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The Effect Agriculture has on Deforestation

written by: Raunekk•edited by: Jason C. Chavis•updated: 6/14/2010

The terms agriculture and deforestation are interwoven. If any disturbance occurs in one, its effects are seen on the other. The article is an attempt to describe how the agriculture effect on deforestation happens and what future concerns need to be attended to immediately.

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    Introduction

    Forests have been an important element of the ecosystem, offering people with various resources to sustain their lives. They not only provide us with wood to fulfill the needs of cooking, building houses and furniture, but also have made available a range of products such as bark, dyes, fibers, gums, incense, oils, resins, and waxes. However, with the recent reports on deforestation released, it is likely that man would have to learn to live without them. One of the main reasons is that the results of the agriculture effect on deforestation are so profound.

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    How Agriculture Affects Forests

    Basically, deforestation means the transformation of forest land area into another one for a long duration or even permanently. Posing a threat for human survival on Earth, deforestation has become a grave issue that needs to be addressed immediately.

    Europe, North Africa, and the Middle East are few places where deforestation was recorded on a larger scale. Moreover, what raises an alarm is the rate of depletion of forest areas especially in places like Latin America, Africa and Asia which report an accelerating rate of 2%, 0.8% and 2% respectively every year.

    Agriculture, population issues, timber harvesting, social and political divisions, mining, and the necessity of roads are some of the reasons why forest areas are cut down. These activities have been carried out for a long time and their repercussions are being felt now. With an aim to set up an agricultural industry, authorities make use of slash-and-burn techniques to remove the land area. While doing so, they often burn hundreds to thousands of hectares while clearing an area of 2 to 10 acres. Mainly, these practices cause a major destruction of the trees having timber value.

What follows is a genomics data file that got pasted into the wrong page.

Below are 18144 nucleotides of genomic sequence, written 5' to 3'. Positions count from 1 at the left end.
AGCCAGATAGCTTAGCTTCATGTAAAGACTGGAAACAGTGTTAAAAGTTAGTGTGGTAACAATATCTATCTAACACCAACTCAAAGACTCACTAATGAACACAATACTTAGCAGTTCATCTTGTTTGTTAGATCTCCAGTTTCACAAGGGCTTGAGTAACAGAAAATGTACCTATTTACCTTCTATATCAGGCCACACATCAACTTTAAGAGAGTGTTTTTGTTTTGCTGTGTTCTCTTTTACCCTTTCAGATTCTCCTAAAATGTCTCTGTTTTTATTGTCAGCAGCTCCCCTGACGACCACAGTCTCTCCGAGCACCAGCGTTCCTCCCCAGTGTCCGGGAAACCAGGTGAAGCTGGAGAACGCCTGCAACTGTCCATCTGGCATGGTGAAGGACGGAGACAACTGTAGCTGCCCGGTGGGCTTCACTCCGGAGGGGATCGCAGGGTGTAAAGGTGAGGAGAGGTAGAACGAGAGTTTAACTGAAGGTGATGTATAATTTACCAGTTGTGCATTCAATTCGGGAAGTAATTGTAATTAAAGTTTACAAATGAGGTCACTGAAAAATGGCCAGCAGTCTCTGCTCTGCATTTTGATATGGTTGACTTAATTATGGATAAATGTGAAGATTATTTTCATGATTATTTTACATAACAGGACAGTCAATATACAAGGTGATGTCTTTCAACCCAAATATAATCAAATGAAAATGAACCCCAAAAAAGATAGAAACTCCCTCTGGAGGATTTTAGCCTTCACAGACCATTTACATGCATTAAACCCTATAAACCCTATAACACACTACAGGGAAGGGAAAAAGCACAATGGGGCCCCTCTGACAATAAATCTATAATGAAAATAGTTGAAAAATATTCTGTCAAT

Forests comprise slightly more than one quarter of the total land area of the world. In fact, Canada, China, Russia, Brazil, Indonesia, the United States, and the Democratic Republic of Congo are the seven nations that form more than 60% of the total forest area on Earth. With major portions of greenery being wiped out, adverse impact has been witnessed on climate. Various species of animals and birds have also become extinct.

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    What Needs to be Done?

    In this case, the governments of all the nations need to devise plans and projects that involve setting up of factories and industries with less destruction of the forests. On a wider note, they need to intervene in the matters where the wealthy and politically supported groups of people seize land from farmers to reap the benefits of the timber-based forest areas.

    Some countries like Brazil have set up targets towards this project by aiming to reduce 70% of deforestation in the upcoming ten years. Government could also control the logging industry; implement forest protection schemes, and analyze those deforestation activities that lead to the problems. A common national treaty on forestry for prohibiting cutting down of “endangered" trees and programmes to set up national parks or forest reserves could promote afforestation.

    Further, environment organizations need to spread mass awareness before the situation becomes worse in the next forty years. Small steps like educating people about afforestation or simply planting a garden and using recycled material can go a long way in conserving forests. Global warming has also been quite an important subject of debate across the globe. But deforestation is something that has been cornered and needs to be attended too.